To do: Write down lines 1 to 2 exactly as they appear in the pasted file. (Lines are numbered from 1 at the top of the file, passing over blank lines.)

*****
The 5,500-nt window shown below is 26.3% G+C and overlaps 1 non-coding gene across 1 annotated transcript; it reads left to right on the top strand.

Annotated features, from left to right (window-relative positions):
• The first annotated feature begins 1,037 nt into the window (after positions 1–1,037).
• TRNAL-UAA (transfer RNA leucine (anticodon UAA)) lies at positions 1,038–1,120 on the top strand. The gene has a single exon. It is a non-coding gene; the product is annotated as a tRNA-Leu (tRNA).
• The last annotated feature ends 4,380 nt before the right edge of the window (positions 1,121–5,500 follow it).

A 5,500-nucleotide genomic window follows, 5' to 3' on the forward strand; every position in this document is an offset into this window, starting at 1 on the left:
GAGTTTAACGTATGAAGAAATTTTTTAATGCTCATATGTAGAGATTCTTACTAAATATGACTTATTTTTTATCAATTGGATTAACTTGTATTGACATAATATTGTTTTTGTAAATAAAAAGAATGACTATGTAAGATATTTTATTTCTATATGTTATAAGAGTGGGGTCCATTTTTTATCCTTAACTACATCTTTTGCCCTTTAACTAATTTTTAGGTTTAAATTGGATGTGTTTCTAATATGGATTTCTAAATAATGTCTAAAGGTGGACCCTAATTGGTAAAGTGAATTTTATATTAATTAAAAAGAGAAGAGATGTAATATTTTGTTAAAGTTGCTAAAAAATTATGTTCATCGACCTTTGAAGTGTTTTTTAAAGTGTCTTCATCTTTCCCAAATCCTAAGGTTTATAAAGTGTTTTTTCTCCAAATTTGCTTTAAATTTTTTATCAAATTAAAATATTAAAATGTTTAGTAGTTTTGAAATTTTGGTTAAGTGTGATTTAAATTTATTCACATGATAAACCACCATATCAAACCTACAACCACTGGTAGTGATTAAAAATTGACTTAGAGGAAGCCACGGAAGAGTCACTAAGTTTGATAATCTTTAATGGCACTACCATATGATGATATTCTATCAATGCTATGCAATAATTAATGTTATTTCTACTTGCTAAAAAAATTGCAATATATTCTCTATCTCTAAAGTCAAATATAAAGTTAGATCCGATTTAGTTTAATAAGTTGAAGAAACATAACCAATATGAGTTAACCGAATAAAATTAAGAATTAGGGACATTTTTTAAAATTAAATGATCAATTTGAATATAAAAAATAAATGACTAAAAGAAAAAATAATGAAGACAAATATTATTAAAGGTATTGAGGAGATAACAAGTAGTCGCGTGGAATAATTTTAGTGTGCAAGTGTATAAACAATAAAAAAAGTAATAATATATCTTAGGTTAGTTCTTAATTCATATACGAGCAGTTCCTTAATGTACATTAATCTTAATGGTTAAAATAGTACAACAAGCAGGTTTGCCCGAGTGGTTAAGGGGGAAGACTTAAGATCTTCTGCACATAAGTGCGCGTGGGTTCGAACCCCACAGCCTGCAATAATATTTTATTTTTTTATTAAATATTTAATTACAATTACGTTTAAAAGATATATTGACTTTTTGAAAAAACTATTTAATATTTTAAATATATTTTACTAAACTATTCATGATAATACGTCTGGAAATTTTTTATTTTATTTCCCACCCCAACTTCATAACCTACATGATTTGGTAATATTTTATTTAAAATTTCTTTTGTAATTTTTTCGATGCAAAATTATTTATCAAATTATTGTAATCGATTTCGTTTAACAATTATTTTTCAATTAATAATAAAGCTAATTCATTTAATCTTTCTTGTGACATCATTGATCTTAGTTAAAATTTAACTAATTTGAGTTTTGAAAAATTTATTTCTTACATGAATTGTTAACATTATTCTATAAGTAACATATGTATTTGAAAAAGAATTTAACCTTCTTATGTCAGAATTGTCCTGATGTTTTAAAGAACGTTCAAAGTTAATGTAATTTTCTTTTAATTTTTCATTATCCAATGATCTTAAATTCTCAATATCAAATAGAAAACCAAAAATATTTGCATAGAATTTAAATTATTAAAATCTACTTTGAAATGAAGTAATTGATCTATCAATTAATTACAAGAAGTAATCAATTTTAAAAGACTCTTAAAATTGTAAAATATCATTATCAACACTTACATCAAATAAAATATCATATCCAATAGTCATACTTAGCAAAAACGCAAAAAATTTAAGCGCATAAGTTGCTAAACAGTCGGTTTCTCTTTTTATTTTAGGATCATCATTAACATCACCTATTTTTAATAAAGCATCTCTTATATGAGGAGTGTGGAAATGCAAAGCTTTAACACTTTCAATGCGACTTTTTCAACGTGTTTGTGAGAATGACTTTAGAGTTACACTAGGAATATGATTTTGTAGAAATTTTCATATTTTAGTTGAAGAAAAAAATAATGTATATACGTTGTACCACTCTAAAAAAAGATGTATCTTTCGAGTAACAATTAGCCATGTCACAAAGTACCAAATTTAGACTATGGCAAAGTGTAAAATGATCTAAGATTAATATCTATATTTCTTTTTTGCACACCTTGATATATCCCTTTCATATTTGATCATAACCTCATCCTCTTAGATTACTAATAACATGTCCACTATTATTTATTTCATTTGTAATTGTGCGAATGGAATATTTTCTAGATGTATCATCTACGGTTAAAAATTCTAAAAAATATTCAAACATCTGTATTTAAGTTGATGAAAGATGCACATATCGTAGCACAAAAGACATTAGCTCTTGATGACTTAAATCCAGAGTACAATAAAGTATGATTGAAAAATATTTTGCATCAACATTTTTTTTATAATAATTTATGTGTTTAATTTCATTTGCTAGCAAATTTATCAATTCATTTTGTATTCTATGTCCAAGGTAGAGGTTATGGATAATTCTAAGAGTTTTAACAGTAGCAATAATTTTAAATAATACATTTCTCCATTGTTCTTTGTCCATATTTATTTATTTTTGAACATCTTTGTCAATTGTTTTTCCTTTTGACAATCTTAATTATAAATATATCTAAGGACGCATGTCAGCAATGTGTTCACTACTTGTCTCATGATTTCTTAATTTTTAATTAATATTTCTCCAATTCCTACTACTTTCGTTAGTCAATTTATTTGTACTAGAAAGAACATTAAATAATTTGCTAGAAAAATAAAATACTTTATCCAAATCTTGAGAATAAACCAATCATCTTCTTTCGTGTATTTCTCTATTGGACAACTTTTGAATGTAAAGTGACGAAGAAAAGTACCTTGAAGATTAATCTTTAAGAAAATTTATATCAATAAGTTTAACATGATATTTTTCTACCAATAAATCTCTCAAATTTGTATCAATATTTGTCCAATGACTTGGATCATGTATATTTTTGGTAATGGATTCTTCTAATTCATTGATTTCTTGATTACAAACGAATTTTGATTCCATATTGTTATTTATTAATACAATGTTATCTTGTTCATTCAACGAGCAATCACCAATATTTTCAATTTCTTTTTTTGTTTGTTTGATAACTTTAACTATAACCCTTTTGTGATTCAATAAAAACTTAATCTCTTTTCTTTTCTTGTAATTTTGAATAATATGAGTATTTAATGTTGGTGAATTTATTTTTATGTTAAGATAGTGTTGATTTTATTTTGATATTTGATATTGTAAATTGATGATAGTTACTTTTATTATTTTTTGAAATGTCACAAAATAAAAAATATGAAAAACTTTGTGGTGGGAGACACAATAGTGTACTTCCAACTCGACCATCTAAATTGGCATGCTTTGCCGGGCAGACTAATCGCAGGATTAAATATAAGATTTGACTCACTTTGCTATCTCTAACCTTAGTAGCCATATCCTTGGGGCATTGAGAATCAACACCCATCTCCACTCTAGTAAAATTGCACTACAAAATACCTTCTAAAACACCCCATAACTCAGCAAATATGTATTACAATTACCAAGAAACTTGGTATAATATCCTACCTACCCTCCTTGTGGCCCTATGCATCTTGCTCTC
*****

The 5,500-nt window shown below is 26.3% G+C and overlaps 1 non-coding gene across 1 annotated transcript; it reads left to right on the top strand.

Annotated features, from left to right (window-relative positions):